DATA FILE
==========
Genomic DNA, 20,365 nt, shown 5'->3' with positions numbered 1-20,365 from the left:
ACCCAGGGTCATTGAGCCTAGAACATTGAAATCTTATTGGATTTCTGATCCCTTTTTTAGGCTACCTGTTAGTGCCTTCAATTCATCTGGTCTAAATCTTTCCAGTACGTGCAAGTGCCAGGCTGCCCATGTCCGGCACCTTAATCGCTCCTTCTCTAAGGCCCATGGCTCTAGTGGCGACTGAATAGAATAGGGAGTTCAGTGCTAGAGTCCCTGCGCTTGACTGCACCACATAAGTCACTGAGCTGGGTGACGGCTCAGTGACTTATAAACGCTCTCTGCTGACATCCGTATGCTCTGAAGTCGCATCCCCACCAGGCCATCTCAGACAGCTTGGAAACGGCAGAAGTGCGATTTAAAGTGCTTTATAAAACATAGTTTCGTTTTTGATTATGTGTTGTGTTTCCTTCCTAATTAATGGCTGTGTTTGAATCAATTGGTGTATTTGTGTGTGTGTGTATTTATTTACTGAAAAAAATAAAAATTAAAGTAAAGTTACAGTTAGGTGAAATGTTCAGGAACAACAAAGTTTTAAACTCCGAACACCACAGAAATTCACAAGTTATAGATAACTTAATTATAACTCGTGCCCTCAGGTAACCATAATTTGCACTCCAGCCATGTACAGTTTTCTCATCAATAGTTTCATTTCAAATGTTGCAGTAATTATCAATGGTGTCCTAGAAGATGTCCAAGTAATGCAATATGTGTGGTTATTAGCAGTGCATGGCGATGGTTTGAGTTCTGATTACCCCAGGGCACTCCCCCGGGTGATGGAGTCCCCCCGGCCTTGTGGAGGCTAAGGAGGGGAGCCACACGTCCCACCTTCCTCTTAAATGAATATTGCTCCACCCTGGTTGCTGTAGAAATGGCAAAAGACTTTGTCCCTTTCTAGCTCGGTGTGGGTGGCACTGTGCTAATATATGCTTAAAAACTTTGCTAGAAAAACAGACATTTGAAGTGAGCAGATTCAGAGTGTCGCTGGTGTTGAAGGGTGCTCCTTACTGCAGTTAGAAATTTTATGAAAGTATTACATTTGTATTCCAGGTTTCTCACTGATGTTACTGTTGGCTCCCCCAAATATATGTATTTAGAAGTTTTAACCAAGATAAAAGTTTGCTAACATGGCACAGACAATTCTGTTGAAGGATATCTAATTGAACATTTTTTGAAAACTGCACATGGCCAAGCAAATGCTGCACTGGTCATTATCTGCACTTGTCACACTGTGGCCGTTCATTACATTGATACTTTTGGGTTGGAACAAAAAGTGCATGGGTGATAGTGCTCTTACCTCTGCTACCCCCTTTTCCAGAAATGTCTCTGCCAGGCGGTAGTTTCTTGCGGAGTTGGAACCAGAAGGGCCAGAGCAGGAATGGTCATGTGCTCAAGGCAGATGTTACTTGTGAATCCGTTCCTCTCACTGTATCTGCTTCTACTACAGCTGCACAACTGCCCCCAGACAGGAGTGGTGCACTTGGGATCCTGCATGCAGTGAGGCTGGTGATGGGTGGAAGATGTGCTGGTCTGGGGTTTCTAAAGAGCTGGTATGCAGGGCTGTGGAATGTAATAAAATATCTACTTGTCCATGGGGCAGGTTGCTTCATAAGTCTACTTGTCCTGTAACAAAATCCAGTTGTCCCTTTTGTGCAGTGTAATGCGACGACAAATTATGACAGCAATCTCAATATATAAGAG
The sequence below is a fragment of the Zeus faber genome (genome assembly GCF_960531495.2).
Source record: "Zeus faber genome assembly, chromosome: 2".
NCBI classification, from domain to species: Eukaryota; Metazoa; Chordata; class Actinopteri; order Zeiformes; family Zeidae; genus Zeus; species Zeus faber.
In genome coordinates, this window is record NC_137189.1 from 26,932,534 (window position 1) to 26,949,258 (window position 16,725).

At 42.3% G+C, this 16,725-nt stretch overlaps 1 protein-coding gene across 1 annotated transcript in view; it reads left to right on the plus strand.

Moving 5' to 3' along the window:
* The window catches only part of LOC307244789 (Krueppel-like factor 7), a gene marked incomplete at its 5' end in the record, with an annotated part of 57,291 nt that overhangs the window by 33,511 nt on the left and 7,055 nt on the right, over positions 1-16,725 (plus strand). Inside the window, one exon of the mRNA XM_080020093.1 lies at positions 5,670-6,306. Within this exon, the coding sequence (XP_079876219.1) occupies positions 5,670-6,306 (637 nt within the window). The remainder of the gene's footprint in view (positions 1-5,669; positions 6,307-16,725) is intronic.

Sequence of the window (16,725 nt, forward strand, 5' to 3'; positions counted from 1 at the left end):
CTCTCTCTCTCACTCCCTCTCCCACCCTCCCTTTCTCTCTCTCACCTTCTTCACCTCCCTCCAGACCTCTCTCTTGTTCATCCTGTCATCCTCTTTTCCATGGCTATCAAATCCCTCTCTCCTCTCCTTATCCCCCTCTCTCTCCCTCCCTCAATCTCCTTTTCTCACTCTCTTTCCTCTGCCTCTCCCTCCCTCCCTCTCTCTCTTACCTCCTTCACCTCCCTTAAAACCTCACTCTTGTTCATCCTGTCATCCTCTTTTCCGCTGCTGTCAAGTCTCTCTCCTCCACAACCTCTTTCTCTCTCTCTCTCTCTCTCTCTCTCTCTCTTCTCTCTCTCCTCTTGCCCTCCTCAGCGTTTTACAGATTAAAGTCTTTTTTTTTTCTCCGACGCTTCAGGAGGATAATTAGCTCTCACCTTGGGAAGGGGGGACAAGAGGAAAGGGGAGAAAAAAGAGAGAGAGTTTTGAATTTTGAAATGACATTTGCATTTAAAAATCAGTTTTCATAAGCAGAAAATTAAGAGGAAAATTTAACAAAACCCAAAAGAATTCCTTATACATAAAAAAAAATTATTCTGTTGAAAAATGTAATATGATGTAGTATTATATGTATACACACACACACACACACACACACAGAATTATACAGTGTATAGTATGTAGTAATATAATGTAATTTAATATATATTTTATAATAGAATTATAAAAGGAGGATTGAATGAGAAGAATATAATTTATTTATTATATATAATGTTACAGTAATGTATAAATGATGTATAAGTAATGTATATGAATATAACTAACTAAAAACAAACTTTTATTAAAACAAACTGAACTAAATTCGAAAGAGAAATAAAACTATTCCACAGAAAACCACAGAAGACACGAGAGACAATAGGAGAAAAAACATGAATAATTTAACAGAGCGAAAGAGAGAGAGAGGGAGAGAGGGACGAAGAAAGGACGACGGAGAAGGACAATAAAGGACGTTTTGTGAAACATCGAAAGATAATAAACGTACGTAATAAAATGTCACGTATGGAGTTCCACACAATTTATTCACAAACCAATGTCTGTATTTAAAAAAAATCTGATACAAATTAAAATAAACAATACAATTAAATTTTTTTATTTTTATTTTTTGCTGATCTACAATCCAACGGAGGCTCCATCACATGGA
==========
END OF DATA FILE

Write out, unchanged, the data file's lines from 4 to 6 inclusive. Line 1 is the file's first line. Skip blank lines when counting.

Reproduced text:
Source record: "Zeus faber genome assembly, chromosome: 2".
NCBI classification, from domain to species: Eukaryota; Metazoa; Chordata; class Actinopteri; order Zeiformes; family Zeidae; genus Zeus; species Zeus faber.
In genome coordinates, this window is record NC_137189.1 from 26,932,534 (window position 1) to 26,949,258 (window position 16,725).